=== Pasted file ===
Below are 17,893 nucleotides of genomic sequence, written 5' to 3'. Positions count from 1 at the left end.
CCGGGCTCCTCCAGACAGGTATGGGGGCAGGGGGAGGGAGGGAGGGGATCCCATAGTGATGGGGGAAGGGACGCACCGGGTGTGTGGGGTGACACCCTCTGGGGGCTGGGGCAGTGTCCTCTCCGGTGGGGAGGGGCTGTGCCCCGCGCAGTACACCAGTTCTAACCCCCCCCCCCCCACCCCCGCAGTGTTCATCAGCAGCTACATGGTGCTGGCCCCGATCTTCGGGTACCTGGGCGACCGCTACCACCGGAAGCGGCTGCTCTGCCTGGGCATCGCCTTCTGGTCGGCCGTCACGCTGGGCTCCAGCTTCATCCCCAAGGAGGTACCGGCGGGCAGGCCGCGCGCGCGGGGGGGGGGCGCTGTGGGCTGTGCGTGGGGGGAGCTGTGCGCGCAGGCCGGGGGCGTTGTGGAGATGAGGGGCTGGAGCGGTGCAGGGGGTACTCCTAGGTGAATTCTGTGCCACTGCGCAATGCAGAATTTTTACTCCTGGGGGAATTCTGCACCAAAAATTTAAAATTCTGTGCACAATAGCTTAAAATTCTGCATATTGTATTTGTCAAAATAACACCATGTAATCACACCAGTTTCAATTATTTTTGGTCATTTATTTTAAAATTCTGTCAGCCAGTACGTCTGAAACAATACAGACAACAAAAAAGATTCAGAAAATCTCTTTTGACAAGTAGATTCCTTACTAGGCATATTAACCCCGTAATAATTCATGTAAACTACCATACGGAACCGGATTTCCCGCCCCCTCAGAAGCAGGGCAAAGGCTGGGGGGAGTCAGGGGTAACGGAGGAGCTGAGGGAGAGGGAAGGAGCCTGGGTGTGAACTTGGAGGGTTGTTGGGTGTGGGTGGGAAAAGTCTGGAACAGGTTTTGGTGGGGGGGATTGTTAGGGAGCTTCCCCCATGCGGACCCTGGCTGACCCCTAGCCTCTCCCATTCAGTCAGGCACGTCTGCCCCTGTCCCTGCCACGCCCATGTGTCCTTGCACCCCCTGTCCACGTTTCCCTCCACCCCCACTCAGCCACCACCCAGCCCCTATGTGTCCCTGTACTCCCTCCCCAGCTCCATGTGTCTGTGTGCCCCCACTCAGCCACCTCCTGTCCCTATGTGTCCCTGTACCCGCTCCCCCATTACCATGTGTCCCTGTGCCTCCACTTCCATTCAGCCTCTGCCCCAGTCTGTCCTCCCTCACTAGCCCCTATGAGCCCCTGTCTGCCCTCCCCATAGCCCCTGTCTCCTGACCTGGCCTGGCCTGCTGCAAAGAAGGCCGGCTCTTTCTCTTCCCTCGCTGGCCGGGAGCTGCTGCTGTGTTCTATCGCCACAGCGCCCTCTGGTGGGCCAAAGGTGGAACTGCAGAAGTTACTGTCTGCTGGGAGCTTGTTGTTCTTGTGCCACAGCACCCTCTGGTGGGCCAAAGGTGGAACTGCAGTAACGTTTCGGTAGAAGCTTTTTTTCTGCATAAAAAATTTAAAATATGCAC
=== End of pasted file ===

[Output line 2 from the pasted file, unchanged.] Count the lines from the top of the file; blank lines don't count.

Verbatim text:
CCGGGCTCCTCCAGACAGGTATGGGGGCAGGGGGAGGGAGGGAGGGGATCCCATAGTGATGGGGGAAGGGACGCACCGGGTGTGTGGGGTGACACCCTCTGGGGGCTGGGGCAGTGTCCTCTCCGGTGGGGAGGGGCTGTGCCCCGCGCAGTACACCAGTTCTAACCCCCCCCCCCCCACCCCCGCAGTGTTCATCAGCAGCTACATGGTGCTGGCCCCGATCTTCGGGTACCTGGGCGACCGCTACCACCGGAAGCGGCTGCTCTGCCTGGGCATCGCCTTCTGGTCGGCCGTCACGCTGGGCTCCAGCTTCATCCCCAAGGAGGTACCGGCGGGCAGGCCGCGCGCGCGGGGGGGGGGCGCTGTGGGCTGTGCGTGGGGGGAGCTGTGCGCGCAGGCCGGGGGCGTTGTGGAGATGAGGGGCTGGAGCGGTGCAGGGGGTACTCCTAGGTGAATTCTGTGCCACTGCGCAATGCAGAATTTTTACTCCTGGGGGAATTCTGCACCAAAAATTTAAAATTCTGTGCACAATAGCTTAAAATTCTGCATATTGTATTTGTCAAAATAACACCATGTAATCACACCAGTTTCAATTATTTTTGGTCATTTATTTTAAAATTCTGTCAGCCAGTACGTCTGAAACAATACAGACAACAAAAAAGATTCAGAAAATCTCTTTTGACAAGTAGATTCCTTACTAGGCATATTAACCCCGTAATAATTCATGTAAACTACCATACGGAACCGGATTTCCCGCCCCCTCAGAAGCAGGGCAAAGGCTGGGGGGAGTCAGGGGTAACGGAGGAGCTGAGGGAGAGGGAAGGAGCCTGGGTGTGAACTTGGAGGGTTGTTGGGTGTGGGTGGGAAAAGTCTGGAACAGGTTTTGGTGGGGGGGATTGTTAGGGAGCTTCCCCCATGCGGACCCTGGCTGACCCCTAGCCTCTCCCATTCAGTCAGGCACGTCTGCCCCTGTCCCTGCCACGCCCATGTGTCCTTGCACCCCCTGTCCACGTTTCCCTCCACCCCCACTCAGCCACCACCCAGCCCCTATGTGTCCCTGTACTCCCTCCCCAGCTCCATGTGTCTGTGTGCCCCCACTCAGCCACCTCCTGTCCCTATGTGTCCCTGTACCCGCTCCCCCATTACCATGTGTCCCTGTGCCTCCACTTCCATTCAGCCTCTGCCCCAGTCTGTCCTCCCTCACTAGCCCCTATGAGCCCCTGTCTGCCCTCCCCATAGCCCCTGTCTCCTGACCTGGCCTGGCCTGCTGCAAAGAAGGCCGGCTCTTTCTCTTCCCTCGCTGGCCGGGAGCTGCTGCTGTGTTCTATCGCCACAGCGCCCTCTGGTGGGCCAAAGGTGGAACTGCAGAAGTTACTGTCTGCTGGGAGCTTGTTGTTCTTGTGCCACAGCACCCTCTGGTGGGCCAAAGGTGGAACTGCAGTAACGTTTCGGTAGAAGCTTTTTTTCTGCATAAAAAATTTAAAATATGCAC